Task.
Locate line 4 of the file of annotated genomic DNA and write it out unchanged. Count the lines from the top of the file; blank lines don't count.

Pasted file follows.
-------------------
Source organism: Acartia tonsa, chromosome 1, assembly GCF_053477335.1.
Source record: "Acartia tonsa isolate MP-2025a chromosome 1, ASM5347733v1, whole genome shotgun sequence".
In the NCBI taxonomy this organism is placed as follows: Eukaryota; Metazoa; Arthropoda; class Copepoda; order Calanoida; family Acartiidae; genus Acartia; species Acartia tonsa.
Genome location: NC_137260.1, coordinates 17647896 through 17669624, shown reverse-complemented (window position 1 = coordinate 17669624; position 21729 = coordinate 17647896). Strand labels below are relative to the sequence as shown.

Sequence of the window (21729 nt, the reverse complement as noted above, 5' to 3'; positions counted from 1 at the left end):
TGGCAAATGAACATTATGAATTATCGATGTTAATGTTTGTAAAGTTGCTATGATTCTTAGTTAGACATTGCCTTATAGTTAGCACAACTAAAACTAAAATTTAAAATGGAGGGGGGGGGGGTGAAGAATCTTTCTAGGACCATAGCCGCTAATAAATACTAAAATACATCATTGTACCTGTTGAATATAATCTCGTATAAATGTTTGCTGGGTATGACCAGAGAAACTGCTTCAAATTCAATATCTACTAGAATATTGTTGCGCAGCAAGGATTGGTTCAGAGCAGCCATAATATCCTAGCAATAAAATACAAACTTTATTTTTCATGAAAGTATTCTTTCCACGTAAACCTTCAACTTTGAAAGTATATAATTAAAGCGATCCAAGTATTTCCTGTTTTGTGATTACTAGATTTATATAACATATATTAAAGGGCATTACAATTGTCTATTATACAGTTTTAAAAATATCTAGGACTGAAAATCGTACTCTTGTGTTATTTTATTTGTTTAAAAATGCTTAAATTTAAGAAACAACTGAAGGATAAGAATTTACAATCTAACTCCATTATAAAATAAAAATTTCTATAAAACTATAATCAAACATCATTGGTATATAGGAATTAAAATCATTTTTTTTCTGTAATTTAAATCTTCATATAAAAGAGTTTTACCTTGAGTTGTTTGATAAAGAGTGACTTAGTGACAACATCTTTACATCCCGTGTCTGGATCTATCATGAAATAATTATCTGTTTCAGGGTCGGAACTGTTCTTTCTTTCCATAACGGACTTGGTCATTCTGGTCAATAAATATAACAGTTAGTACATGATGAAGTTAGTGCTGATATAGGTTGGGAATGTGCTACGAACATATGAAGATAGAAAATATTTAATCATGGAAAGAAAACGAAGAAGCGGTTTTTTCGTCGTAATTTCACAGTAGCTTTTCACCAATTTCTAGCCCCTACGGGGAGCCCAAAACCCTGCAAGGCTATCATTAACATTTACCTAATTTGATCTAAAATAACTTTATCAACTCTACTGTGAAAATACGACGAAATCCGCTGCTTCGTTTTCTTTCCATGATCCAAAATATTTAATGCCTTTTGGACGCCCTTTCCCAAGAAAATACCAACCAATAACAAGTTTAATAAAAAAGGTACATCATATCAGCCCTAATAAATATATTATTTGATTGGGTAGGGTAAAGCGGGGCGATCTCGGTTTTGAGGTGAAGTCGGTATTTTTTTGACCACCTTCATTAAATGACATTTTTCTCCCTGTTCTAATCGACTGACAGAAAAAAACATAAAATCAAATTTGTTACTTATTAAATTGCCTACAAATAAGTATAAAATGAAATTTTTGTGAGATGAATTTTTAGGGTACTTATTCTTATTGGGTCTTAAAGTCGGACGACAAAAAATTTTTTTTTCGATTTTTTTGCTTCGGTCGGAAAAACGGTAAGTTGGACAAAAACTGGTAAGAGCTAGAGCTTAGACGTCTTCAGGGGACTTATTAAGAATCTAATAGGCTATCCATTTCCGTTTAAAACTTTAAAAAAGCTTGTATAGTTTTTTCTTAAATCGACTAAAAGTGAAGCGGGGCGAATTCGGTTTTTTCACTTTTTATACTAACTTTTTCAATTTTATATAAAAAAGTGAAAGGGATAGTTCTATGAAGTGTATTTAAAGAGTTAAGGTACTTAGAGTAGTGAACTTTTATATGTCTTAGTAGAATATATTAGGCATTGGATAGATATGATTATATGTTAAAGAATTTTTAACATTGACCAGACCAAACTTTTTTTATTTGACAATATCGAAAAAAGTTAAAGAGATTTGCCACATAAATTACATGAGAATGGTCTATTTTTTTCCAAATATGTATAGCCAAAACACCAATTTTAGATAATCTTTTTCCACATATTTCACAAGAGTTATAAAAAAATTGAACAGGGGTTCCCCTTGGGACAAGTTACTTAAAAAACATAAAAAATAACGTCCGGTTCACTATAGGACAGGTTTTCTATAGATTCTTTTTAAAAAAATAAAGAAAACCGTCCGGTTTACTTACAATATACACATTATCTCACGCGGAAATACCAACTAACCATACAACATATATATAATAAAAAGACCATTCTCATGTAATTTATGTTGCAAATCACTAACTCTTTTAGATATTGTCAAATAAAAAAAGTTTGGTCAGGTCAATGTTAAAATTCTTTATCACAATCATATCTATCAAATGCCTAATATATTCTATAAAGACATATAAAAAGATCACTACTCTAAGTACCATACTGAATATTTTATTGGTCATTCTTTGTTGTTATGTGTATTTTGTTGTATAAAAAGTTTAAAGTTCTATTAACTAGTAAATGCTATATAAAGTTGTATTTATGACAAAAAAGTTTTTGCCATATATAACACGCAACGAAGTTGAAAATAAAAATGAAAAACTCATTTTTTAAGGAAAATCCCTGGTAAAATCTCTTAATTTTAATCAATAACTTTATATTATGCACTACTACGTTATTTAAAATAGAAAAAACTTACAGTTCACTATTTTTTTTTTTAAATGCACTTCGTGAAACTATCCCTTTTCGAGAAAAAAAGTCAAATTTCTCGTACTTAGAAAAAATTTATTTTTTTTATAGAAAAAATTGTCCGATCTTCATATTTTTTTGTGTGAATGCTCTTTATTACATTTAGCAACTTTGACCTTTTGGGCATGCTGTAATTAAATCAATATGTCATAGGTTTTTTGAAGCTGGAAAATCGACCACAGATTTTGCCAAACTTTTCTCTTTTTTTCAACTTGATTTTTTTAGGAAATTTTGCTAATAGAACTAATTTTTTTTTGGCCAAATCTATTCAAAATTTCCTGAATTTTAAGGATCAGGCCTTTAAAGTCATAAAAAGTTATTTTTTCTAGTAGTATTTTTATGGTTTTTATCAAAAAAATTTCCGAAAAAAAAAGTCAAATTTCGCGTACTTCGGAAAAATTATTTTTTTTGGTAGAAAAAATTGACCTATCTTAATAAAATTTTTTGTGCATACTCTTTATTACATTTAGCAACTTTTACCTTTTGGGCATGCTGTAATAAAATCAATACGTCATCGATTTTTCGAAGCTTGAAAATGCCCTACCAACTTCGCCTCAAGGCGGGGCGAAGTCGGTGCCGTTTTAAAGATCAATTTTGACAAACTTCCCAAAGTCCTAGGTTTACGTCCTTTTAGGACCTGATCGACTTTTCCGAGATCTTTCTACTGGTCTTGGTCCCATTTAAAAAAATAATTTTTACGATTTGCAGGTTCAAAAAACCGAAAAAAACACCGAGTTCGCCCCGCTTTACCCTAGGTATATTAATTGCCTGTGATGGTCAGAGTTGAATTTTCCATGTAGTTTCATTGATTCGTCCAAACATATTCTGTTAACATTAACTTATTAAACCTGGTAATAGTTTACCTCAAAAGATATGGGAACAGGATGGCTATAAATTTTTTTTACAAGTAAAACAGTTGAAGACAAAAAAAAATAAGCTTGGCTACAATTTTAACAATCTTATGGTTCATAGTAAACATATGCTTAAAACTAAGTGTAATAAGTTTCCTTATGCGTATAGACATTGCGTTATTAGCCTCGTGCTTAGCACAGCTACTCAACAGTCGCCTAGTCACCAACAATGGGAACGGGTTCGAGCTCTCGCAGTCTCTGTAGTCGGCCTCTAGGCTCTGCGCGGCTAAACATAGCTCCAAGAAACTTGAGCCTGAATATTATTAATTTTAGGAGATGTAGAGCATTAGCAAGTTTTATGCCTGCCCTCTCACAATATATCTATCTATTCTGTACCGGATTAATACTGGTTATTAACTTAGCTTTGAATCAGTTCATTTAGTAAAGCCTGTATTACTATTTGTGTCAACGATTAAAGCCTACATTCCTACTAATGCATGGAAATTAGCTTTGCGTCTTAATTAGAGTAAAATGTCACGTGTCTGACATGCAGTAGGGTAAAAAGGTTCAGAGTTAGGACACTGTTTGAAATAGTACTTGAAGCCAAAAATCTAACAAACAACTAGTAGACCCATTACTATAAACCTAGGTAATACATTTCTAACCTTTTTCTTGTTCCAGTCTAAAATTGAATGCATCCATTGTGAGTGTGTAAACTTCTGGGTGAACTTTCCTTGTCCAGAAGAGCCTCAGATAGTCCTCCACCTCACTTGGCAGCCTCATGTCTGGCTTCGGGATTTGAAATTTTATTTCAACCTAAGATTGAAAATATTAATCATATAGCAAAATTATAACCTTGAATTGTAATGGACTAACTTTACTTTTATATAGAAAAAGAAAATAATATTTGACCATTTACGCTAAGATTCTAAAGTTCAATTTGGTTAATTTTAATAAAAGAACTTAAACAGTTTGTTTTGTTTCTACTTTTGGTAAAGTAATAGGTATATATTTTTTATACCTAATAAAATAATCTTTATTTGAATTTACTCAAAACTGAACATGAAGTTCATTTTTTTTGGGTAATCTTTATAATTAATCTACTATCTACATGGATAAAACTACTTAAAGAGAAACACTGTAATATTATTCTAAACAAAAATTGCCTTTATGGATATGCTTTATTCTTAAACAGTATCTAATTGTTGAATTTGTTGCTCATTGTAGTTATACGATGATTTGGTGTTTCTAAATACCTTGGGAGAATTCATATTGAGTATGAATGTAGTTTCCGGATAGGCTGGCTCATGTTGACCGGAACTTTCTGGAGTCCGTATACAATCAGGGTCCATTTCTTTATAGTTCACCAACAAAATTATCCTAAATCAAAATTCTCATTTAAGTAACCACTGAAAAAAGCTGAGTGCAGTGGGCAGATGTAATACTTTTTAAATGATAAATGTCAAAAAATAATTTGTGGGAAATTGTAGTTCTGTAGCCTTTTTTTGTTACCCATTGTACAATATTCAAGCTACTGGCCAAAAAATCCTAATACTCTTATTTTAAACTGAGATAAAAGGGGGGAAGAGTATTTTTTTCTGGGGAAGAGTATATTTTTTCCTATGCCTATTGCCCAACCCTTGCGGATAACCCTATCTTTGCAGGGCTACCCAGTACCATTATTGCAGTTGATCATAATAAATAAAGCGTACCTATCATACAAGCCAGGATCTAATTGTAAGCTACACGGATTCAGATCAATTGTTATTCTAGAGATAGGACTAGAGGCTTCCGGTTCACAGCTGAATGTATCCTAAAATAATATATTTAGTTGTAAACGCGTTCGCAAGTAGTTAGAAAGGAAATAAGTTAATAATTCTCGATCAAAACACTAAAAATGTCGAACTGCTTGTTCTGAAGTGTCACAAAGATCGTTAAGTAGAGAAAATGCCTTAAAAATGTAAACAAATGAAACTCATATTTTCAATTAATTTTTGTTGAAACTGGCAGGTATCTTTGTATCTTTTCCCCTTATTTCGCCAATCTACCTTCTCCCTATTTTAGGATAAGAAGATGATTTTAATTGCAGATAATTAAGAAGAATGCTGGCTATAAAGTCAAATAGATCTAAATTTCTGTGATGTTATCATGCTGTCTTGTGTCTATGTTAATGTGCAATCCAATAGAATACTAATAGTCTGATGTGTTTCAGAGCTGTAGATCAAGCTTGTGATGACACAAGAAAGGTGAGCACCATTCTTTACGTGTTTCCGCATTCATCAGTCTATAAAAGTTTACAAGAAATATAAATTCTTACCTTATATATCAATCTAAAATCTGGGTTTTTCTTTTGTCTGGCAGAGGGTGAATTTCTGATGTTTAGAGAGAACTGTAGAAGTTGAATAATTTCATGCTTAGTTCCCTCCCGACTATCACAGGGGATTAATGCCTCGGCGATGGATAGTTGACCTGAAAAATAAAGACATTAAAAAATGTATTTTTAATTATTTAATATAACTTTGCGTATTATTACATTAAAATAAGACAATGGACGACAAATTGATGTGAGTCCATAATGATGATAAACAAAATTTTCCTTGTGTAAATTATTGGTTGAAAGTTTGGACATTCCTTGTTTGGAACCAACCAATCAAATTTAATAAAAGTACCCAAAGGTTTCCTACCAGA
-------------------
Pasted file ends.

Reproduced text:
Genome location: NC_137260.1, coordinates 17647896 through 17669624, shown reverse-complemented (window position 1 = coordinate 17669624; position 21729 = coordinate 17647896). Strand labels below are relative to the sequence as shown.